So, blindness is not determined by physical sight but by the revelation of the works of God through the ministry of Jesus. And this point is made at the very beginning of this story. As the disciples come upon this blind beggar they ask Jesus whether this man or his parents sinned because he was born blind. Jesus tells them neither, that he was born blind “so that God’s works might be revealed in him.” The man is transformed from physical blindness into a person who can see, but the critical point for Jesus is his movement to spiritual sight. He now knows through personal experience, the saving power of Jesus Christ.

But it’s also worth pausing to examine the Pharisees’ initial question. Because there was an assumption in the ancient world that physical limitations or disabilities were the cause of sin. Who sinned, this man or his parents that he was born blind? Our theology, thanks to Jesus, has moved beyond this limited perspective. But there’s still a nagging sense that someone who doesn’t meet the physical ideals of perfection is somehow weak or less than whole.

In my own case, you can’t help but notice that I have some palsy on the right side of my face. I don’t have a traditional “winning smile.” I recently heard speculation that it was the result of my time in the Army — that an unspecified accident was involved. And as much as I’d love a glamorous backstory, the reality is that I was simply born with some nerve damage on that side of my face. I rarely think about it, these days. And, frankly, when I was growing up, more people made fun of my last name than my mouth.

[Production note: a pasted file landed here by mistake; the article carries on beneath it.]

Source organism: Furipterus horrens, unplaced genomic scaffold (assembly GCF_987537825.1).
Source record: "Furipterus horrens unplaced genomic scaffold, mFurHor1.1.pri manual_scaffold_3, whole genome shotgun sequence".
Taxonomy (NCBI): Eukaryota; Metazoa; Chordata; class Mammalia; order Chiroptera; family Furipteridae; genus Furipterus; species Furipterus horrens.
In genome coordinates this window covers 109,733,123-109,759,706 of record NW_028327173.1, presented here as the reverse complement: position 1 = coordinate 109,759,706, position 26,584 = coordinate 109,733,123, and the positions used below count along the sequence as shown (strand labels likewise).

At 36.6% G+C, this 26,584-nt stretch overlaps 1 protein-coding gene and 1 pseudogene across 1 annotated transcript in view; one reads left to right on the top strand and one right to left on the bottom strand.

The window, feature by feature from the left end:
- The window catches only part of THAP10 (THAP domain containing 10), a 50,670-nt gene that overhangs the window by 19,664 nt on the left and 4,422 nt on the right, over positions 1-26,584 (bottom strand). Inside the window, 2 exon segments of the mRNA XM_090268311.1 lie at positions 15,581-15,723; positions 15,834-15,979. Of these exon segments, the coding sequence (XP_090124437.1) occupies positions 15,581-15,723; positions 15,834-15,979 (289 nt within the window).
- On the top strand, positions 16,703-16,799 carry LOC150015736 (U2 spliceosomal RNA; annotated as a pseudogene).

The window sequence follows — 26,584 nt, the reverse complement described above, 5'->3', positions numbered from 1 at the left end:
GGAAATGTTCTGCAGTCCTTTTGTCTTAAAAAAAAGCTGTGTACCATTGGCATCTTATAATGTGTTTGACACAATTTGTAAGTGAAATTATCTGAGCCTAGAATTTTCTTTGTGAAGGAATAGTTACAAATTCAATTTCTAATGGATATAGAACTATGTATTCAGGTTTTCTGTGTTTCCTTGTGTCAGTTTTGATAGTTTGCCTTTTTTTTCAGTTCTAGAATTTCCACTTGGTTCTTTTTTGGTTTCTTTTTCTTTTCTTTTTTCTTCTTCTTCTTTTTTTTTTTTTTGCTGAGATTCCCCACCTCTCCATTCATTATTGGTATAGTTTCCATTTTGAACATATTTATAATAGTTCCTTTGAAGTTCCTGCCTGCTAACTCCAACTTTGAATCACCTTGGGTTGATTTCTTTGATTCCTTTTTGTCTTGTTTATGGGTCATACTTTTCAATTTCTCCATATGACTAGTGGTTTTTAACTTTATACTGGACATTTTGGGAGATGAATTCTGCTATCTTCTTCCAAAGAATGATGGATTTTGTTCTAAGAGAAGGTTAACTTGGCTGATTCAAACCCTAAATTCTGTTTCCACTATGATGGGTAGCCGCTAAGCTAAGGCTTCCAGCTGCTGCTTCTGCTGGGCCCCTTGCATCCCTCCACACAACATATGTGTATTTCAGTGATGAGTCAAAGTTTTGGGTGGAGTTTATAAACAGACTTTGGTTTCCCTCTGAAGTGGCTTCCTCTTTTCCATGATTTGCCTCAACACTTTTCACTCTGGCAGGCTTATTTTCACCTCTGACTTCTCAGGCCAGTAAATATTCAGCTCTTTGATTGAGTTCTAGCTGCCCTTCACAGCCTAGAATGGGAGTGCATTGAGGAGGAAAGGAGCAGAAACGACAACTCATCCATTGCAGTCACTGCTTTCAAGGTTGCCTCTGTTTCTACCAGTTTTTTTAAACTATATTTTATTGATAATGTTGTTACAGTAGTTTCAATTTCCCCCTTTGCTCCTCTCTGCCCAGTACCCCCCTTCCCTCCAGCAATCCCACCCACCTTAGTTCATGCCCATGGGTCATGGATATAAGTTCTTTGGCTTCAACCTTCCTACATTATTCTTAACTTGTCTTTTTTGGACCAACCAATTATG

When I was in my early 20s, a doctor told me that they could probably minimize the appearance through surgery. And I thought a lot about whether to pursue that. But in the end, I just thought this is part of who I am and how God created me, and decided not to do anything about it. Has it impacted me? Sure. It’s probably contributed to my rather dry sense of humor. But more importantly, I think it’s given me compassion for those who are different — physically or emotionally — than what’s held up as the Madison Avenue vision of perfection. The reality is that we are all flawed by virtue of our humanity, whether on the inside or the outside. And Jesus loves us anyway; Jesus loves you anyway. Thanks be to God.

The truth is that we all spend a lot of time in blindness. We’re blind to the suffering that surrounds us in our world and in our communities. We’re blind to the miraculous in our midst. We’re blind to the love of Jesus that pervades our lives. And blindness, like ignorance, can be bliss. It’s much easier to remain isolated and stay within our own carefully constructed worlds than it is to open our eyes to the pain and sin that surrounds us. 

Yet Jesus invites us to do just that. He invites us to open our eyes to the miracle of his presence in our everyday lives. To open our eyes to the opportunities to serve others in his name. And sometimes it takes a rather long story to help us see and experience the full power of his love.


Second Sunday in Lent (Year A)

A Sermon from the Church of  

Bethesda-by-the-Sea in Palm Beach, Florida

Preached by the Rev. Timothy E. Schenck on March 5, 2023 (Lent 2A)

There was a big trend a number of years ago — starting in about the mid-1980s — towards so-called seeker services. The premise was that there were large groups of people who were curious about the Christian faith, but not fully committed to it. Perhaps they used to go to church but just didn’t feel like it was relevant to their lives, or maybe they hadn’t grown up with any religious tradition, but were seeking some sort of a connection with God.